In Contested Divorce, one party files for divorce in the court but the other contests it. The actual process of filing for divorce begins with the hiring of a lawyer. The lawyer will help to get through the complexities of the legal system in India. He/she is not only highly experienced with laws related to marriage and divorce, but also has experience in guiding his/her client to the best possible divorce deal from the court. The lawyer has decided on which grounds to file for divorce, a petition filed in the relevant court. The petitioner is required to provide his/her legal representative with photocopies of the following documents:
- Income tax statements for the last 2-3 years
- Details of the petitioner’s profession and present salary
- Information related to a family background of the petitioner
- Details of properties and other assets owned by the petitioner
After the first petition, the petitioner can sign a “Vakalatnama” which is a document giving the lawyer the authority to represent the petitioner in court. When the petition has been received by the court, it will send a notice and a copy of the petition to the spouse of the petitioner, asking him/her to appear before the court on a specified date. From here, the legal process of contested divorce will take place.
The legal process also includes the Divorce Alimony, Child Custody, and Maintenance. Here are in details of Divorce Alimony, Child Custody, and maintenance.
Alimony is the financial support that a spouse is required to provide his partner during and after a divorce. It is usually granted to women, since they are traditionally homemakers, and thus find it difficult to support themselves and their children after a divorce. Some factors which determine whether alimony is to be paid, how much and for how long are current financial support, duration of marriage, age of the recipient, financial position of spouse, health of spouse etc.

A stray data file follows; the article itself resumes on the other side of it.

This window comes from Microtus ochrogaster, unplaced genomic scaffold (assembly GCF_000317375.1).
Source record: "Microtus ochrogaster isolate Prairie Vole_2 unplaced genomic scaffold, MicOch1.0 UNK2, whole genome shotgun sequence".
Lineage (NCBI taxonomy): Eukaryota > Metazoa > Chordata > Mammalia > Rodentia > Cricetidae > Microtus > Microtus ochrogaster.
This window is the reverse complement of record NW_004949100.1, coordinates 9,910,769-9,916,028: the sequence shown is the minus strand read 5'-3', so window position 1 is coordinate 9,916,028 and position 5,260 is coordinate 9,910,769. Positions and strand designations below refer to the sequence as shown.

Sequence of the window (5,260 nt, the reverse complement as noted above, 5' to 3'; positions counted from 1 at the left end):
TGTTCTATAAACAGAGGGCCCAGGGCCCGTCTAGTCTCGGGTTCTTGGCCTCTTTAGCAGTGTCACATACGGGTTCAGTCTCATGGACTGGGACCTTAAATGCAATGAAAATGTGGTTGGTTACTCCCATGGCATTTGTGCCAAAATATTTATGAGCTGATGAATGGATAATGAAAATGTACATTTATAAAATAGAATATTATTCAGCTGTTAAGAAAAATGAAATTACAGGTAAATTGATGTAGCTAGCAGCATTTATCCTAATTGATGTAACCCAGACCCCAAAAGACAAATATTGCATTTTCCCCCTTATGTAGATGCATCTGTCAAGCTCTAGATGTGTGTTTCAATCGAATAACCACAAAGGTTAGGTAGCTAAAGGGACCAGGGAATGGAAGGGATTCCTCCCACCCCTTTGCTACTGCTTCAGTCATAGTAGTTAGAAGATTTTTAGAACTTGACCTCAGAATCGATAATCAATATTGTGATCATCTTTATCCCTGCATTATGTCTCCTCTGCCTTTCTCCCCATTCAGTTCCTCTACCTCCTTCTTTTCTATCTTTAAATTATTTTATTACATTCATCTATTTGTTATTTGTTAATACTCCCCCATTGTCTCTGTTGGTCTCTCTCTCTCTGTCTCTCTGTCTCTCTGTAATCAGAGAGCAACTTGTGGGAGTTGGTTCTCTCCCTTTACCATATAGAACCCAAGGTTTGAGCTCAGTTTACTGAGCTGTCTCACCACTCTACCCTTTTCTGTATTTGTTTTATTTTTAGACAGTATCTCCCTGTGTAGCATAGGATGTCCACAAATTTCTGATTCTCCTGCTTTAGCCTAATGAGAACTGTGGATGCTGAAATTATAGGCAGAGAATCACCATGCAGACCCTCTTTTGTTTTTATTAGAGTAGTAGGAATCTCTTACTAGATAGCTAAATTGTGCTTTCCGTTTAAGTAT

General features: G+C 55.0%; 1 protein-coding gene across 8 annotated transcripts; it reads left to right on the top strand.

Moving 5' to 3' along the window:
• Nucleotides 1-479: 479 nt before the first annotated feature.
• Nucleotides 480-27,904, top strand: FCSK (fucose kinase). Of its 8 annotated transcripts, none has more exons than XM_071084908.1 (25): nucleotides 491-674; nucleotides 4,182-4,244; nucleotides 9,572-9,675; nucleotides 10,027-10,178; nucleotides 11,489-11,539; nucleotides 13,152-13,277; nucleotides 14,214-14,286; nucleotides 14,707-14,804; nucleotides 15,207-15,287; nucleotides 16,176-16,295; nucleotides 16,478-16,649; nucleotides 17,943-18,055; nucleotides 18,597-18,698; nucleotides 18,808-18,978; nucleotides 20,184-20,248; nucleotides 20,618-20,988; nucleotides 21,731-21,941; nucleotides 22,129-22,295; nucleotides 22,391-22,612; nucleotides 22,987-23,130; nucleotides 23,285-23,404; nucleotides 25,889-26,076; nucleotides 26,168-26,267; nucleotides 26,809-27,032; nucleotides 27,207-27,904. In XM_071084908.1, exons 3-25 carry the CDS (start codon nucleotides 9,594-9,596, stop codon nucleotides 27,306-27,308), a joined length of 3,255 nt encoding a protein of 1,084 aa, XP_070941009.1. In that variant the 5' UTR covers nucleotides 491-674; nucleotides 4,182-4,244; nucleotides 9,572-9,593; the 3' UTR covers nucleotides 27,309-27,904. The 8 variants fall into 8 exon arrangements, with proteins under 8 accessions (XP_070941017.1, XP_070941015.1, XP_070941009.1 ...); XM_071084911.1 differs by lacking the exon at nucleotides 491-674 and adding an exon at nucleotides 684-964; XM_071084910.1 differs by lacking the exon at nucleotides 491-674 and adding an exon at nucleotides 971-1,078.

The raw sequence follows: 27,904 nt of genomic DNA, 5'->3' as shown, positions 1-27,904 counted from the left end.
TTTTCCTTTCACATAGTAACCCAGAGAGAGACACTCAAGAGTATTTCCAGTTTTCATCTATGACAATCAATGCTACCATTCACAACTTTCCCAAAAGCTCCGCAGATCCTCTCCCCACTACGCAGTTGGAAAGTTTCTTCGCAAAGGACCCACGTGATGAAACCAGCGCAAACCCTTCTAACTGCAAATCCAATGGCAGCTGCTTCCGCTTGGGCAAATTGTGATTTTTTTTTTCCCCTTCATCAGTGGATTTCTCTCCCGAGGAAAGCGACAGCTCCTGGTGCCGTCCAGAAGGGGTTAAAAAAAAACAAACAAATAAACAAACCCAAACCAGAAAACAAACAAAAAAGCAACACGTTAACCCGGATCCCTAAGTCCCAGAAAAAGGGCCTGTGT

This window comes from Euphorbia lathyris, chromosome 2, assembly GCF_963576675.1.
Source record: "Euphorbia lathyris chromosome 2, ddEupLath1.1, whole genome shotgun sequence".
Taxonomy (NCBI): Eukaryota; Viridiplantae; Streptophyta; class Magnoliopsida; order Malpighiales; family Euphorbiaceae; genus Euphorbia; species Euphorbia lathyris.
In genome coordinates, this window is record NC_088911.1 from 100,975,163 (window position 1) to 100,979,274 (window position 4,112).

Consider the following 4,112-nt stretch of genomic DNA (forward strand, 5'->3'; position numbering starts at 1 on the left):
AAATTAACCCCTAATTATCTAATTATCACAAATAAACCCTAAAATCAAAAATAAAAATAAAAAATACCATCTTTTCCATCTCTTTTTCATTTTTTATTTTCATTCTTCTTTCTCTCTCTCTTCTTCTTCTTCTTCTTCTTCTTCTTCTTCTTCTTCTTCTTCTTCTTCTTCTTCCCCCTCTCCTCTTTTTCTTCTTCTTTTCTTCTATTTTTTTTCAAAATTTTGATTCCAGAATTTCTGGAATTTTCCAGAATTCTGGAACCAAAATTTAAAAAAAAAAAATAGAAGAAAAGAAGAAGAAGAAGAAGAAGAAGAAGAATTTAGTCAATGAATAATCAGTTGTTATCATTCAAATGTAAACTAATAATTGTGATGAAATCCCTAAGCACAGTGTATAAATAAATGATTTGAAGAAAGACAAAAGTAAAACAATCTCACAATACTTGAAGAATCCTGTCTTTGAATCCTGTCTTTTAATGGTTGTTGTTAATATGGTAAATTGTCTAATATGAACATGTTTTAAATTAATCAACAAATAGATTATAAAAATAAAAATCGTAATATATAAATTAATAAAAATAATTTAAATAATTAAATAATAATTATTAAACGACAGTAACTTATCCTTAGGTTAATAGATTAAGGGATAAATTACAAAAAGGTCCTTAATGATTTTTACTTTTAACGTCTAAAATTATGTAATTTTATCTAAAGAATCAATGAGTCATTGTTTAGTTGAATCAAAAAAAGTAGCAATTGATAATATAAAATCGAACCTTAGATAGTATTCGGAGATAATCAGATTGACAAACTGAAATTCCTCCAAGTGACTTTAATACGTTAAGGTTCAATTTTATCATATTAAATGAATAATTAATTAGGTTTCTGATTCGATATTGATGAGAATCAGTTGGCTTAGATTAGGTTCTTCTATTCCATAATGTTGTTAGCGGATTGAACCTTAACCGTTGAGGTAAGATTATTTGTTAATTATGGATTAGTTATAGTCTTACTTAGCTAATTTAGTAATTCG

Child custody is most important part of the divorce. It is an emotional trauma and legal complication. The Hindu Marriage Act 1955, has exhaustive laws related to child custody and child support. If the child is below five years, the custody is awarded to the mother. In case of older children, the custody of a girl child is generally given to the mother, and that of the boy child to the father. Visitation right is an important aspect of child custody, which specifies how frequently of the parent can meet his/her children
In some cases, family court pass some order for maintenance to a spouse. The maintenance amount is calculated by taking into account the total monthly take home income (ie. without tax) of both the spouses. The educational background of the spouses, the number of years of marriage, number of children and child custody are also major factors, which govern the maintenance amount. The spouse with lesser income or no income can get a maintenance amount, which will make his/her complete earnings (plus maintenance) to be equal to 20% to 30% of the total monthly income. Sometimes, the wife is also ordered to pay maintenance to the husband when the husband has a very small or no income compared to his wife’s income.